SIP-XMPP Presence

The mechanisms described here follows the currently available specifications for SIP-XMPP presence interoperability:

SIP presence

SIP protocol defines a single framework for presence (SIMPLE) and then multiple extensions have been published which extend the information that can be conveyed in the payload. Payloads supported for translation to/from XMPP:

  • RFC3863 - Presence Information Data Format (PIDF)
  • RFC4479 - A Data Model for Presence
  • RFC4480 - RPID: Rich Presence Extensions to the Presence Information Data Format (PIDF)

The client is responsible for starting and maintaing subscriptions dialogs as described in RFC 3265 by using SUBSCRIBE method. Subscriptions are temporary, so the client needs to take care of refreshing them when they expires. As a result of a SUBSCRIBE, subsequent NOTIFY messages are received back as part of the same dialog.

XMPP presence

XMPP defines two ways for exchanging presence information: simple presence and rich presence.

  • Simple presence: The presence stanza is used and it conveys basic information about the user's availability, such as the status, availability note and a timestamp indicating the last time it was seen.
  • Rich presence: IQ stanzas are used and it enhances the simple presence by adding information such as the user avatar, music the user is listening to, etc.

In XMPP protocol, the client doesn't create directly a subscription, the server does so on his behalf, by sending a presence stanza of type probe to each of the contacts in his roster. Then each contact will send his presence state and the server will dispatch it back to the clients that requested it. This subscriptions last for as long as a user has a contact in his roster, they don't need to be explicitely refreshed.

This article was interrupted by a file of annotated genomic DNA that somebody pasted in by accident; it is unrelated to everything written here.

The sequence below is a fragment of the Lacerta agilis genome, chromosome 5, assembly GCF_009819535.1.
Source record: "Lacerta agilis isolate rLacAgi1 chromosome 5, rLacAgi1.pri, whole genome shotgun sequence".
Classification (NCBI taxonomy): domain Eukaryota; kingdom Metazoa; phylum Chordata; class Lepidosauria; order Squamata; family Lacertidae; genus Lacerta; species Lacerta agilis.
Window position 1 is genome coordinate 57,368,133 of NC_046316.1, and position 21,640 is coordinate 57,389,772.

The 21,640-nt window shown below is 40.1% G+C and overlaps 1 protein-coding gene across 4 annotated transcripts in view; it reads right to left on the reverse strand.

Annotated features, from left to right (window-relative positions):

XMPP servers maintain one or more TCP connections with other servers in order to exchange stanzas, and any kind of stanza is exchanged over those connections. Subscriptions are permanent (until explicitly revoked).

Subscription model

SylkServer implements the concept of a 'virtual' subscription, by identifying stanzas and abstracting the model so that it matches the one in SIP. The current SylkServer implementation acts as a gateway for XMPP simple presence, support for rich presence will be added at a later stage.

SIP-XMPP presence translation

When a SIP SUBSCRIBE needs to be translated to XMPP a presence stanza of type subscribe will be sent. This is only necessary the first tine a user is subscribed, but this can't be known in advance. Just in case the XMPP server disregards the stanza another presence stanza is sent, this time of type probe in order to instruct the remote XMPP server that it should deliver the last known presence state for the requested user.

When a SIP SUBSCRIBE is received a 'virtual' XMPP subscription is created between the bare SIP URI and bare XMPP JID. If another SIP client (with the same SIP account) sends a SUBSCRIBE for the same user, the subscription is added to a list of SIP subscriptions for this translation path (SIP user -> XMPP user). That is, there might be multiple SIP subscriptions matching a single XMPP subscription.

When a XMPP presence stanza is received it will be converted to a SIP PIDF following the mechanism defined in the Payload translation section and sent as an in-dialog NOTIFY request over each of the SIP subscriptions.

XMPP-SIP presence translation

As mentioned before, in XMPP a user only subscribes to another user once, after that his server will send a probe stanza every time it needs to know the presence state of any contact. When either a subscribe or probe presence stanzas are received over XMPP, SylkServer will create a SIP subscription.